Streams

Daily Schedule

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  • 12:00 AM
    The Leonard Lopate Show
  • Homeless Families, What Conductors Do, James Salter's New Novel, Stolen Disosaur Bones, Why Wall Street Wins

    In January, New York City’s homeless population topped 50,000. On today’s show: we’ll look into the increase in homeless families and talk with a woman about how this happened to her. Leonard Slatkin explains what it is that conductors do, from running rehearsals to raising a baton to start a performance. Celebrated writer James Salter talks about his latest novel, All That Is. Plus, we’ll discuss the case of a stolen Tyrannosaurus skeleton, which is being returned to Mongolia.

  • 02:00 AM
    BBC World Service
  • The world’s largest and oldest public broadcaster delivers on-the-ground reporting and in-depth analysis from every corner of the globe.

  • 05:00 AM
    Morning Edition
  • You know what that smooth jazz riff means: it’s your morning companion from NPR and the WNYC Newsroom, with world news, local features, and weather updates. Don’t start your day without it.

  • 09:00 AM
    BBC World Service
  • The world’s largest and oldest public broadcaster delivers on-the-ground reporting and in-depth analysis from every corner of the globe.

  • 10:00 AM
    The Brian Lehrer Show
  • Online Sales Tax; John Catsimatidis; Marijuana Addiction

    The U.S. Senate has passed a bill to require online retailers to collect state sales taxes if they make $1 million or more. We’ll hear about its status in the House and take calls from business owners. And a May series on marijuana legalization continues with a look at addiction and health. Plus: John Catsimatidis on his bid to be the Republican candidate for mayor; a science journalist talks about making the decision to freeze her eggs; and the secret language of Craigslist real estate postings.

  • 12:00 PM
    The Leonard Lopate Show
  • Food in NY, Lina Prokofiev, Please Exlain Olive Oil, Icelandic Writer Sjón

    Author Robin Shulman, winemaker Latif Jiji, and slaughterhouse owner Imran Uddin on food and making food in NYC. Simon Morrison on the love and wars of Lina Prokofiev. Please Explain is all about olive oil. Icelandic novelist Sjón on The Whispering Muse.

  • 02:00 PM
    Science Friday
  • Break through the rumors and confusion about “this study” or “that study” with Ira Flatow’s clear, weekly conversation about what’s happening in science.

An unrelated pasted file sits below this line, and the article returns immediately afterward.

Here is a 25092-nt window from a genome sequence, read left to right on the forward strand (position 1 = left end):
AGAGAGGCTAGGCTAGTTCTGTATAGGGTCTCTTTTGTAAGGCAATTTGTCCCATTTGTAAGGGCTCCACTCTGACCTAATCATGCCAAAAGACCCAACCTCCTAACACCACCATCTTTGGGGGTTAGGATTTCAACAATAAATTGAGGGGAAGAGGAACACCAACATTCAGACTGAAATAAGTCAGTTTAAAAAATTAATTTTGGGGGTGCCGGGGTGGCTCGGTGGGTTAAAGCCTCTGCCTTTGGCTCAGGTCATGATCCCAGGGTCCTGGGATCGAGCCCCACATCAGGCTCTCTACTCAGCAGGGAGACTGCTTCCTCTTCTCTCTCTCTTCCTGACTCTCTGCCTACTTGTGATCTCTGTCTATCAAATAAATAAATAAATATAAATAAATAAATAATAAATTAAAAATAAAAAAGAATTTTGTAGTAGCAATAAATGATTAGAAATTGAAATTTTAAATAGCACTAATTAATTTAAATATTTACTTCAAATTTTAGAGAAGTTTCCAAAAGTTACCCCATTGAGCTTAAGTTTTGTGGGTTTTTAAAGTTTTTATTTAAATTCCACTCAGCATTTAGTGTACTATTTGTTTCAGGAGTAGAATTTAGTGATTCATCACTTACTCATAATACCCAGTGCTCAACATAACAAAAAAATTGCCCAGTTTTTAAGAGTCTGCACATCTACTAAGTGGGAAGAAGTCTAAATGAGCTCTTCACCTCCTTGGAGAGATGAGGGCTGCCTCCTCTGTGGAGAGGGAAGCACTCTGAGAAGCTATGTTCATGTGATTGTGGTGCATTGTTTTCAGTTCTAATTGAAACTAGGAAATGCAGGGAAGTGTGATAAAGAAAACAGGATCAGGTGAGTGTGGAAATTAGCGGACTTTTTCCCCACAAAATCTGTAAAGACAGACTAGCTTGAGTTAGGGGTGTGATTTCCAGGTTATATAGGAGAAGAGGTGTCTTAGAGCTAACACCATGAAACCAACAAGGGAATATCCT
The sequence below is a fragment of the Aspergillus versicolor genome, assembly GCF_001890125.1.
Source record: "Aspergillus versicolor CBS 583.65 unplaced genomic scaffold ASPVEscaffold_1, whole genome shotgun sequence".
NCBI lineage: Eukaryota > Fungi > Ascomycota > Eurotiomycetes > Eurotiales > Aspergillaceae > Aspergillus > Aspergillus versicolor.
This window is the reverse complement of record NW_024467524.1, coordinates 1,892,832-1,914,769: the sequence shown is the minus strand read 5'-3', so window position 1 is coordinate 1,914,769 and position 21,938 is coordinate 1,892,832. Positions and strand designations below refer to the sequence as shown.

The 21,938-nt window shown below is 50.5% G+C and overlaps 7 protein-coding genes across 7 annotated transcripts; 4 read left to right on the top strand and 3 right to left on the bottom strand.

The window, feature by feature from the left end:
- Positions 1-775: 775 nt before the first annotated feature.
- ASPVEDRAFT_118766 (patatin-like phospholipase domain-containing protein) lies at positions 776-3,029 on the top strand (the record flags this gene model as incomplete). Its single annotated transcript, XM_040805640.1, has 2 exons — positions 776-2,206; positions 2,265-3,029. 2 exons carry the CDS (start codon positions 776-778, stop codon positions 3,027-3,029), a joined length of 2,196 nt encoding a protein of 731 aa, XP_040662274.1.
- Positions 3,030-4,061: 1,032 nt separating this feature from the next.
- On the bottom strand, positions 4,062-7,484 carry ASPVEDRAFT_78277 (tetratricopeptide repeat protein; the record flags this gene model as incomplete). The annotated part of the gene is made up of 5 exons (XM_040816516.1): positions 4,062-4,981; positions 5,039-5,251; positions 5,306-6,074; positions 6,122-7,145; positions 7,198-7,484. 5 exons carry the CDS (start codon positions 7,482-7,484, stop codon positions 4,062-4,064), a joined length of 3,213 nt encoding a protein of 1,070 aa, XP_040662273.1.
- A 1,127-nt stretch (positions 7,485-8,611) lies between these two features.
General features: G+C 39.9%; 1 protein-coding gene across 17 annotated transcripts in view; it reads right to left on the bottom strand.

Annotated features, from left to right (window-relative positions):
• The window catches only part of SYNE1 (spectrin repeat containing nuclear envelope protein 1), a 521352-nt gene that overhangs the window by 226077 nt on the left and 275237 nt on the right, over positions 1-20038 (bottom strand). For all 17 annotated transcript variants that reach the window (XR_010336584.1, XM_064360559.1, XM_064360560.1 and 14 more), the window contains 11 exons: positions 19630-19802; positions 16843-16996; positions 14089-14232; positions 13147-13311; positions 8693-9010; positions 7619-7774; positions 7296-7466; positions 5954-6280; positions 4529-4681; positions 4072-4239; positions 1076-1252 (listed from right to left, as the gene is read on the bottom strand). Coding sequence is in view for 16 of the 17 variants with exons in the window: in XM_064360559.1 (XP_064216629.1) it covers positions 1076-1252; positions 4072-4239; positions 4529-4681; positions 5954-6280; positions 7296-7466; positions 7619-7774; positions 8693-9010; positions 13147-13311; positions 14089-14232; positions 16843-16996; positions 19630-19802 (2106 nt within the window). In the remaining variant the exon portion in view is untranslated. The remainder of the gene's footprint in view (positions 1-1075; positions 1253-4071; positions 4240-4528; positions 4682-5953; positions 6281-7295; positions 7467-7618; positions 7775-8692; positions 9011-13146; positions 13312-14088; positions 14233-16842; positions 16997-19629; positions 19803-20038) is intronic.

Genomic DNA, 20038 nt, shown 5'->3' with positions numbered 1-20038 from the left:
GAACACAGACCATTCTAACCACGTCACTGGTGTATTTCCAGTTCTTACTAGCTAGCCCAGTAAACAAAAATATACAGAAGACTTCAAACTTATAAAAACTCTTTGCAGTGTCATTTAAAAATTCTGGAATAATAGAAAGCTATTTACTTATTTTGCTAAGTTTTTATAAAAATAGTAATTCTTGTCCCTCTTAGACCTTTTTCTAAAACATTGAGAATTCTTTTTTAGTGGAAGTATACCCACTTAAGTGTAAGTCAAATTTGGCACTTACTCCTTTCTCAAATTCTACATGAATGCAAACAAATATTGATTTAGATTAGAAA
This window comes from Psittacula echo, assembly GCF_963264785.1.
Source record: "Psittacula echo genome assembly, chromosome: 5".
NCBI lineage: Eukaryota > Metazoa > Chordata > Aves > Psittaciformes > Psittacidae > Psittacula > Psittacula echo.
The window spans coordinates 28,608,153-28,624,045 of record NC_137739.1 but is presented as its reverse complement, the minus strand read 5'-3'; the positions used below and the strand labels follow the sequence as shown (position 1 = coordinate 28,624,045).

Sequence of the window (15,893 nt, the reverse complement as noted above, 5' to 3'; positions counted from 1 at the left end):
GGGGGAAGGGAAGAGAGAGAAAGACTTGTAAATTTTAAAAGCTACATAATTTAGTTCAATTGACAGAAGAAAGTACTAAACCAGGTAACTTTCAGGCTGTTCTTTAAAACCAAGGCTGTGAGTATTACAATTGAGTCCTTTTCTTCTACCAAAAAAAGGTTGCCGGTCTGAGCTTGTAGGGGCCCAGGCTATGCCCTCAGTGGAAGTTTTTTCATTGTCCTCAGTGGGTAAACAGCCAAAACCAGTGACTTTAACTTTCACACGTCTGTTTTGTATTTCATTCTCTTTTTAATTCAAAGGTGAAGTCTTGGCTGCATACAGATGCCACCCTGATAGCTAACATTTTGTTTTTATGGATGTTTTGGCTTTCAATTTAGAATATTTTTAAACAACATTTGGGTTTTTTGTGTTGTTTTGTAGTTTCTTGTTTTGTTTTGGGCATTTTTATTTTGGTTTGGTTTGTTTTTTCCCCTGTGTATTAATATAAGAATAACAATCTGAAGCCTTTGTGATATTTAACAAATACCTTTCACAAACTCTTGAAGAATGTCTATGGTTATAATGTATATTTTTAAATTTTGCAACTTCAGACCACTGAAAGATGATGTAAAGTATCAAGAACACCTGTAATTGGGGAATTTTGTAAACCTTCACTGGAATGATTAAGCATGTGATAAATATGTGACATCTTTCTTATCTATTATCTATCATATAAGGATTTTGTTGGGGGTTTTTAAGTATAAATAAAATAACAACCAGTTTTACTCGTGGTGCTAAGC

• 03:00 PM
    The Takeaway
  • American Sentenced in North Korea, Isabella Rossellini's 'Mammas', Cleveland's Puerto Rican Community Reacts to Kidnappings

    Massachusetts Governor Deval Patrick on the Boston Marathon Attack and Investigation | Cleveland's Puerto Rican Community Reacts to Kidnappings | American Sentenced in North Korea | Movie Date: 'Peeples' and 'The Great Gatsby' | The Drama and Lasting Influence of 'The Great Gatsby' | Isabella Rossellini's 'Mammas'

  • 04:00 PM
    All Things Considered
  • A wrap-up of the day’s news, with features and interviews about the latest developments in New York City and around the world, from NPR and the WNYC newsroom.

  • 06:30 PM
    Marketplace
  • Marketplace is not only about money and business, but about people, local economies and the world — and what it all means to us.

  • 07:00 PM
    All Things Considered
  • A wrap-up of the day’s news, with features and interviews about the latest developments in New York City and around the world, from NPR and the WNYC newsroom.

  • 08:00 PM
    On The Media
  • Who’s gonna pay for this stuff?

    This week, a special hour on the incredible volume of media available to consumers, and the incredible difficulty of making money for creators.

  • 09:00 PM
    Soundcheck
  • Song Of The Summer Contenders; Anthony de Mare On Sondheim; Jump Songs

    In this episode: The race is now on for song of the summer! Amanda Dobbins, who writes for New York Magazine’s Vulture blog, joins us with some of the early contenders.

    Plus: Pianist Anthony de Mare recently invited composers and musicians to re-imagine the works of Stephen Sondheim as solo piano pieces. He plays some of them live.

    And: Last week, we learned of the death of Chris “Mac Daddy” Kelly, one half of the ‘90s hip hop duo Kriss Kross -- whose 1992 debut single "Jump" hit the top of the charts and became a huge party hit. We hear about that song -- and the history of songs about jumping.

    Also: more of your musical guilty pleasures.

  • 10:00 PM
    Q
  • Q is an energetic daily arts and culture program from the CBC. Formerly Q with Jian Ghomeshi. The Canadian Broadcasting Corporation (CBC) has begun their search the show's next permanent host, and they are interested in hearing your insight, ideas and general feedback in this time of transition. Go here to leave a comment, or tweet at the show with #Qthefuture.

  • 11:00 PM
    New Sounds
  • Remembering Steve Martland

    The late British composer, Steve Martland was one of the more quirky composers heard on New Sounds as long ago as the 1980’s. A refugee from punk rock, he studied with Louis Andriessen, before forming his own ensemble.  He passed away earlier this week, at the age of 53.  For this New Sounds, we remember him by revisiting live performances by the Steve Martland Band from the annual Bang on a Can Music Marathon, recorded at Brooklyn Academy of Music in 2000.  Listen to a piece of English folk music adapted to serve the purpose of being connected to football, “Kick,” along with a major work written for the Bang on a Can All-Stars, “Horses of Instruction,” which sounds like a muscular jazz-funk summit between Reich and Stravinsky.  There's also a performance of a short work, “Re-mix.”  Martland introduced each piece from the stage, as well as conducted his ensemble.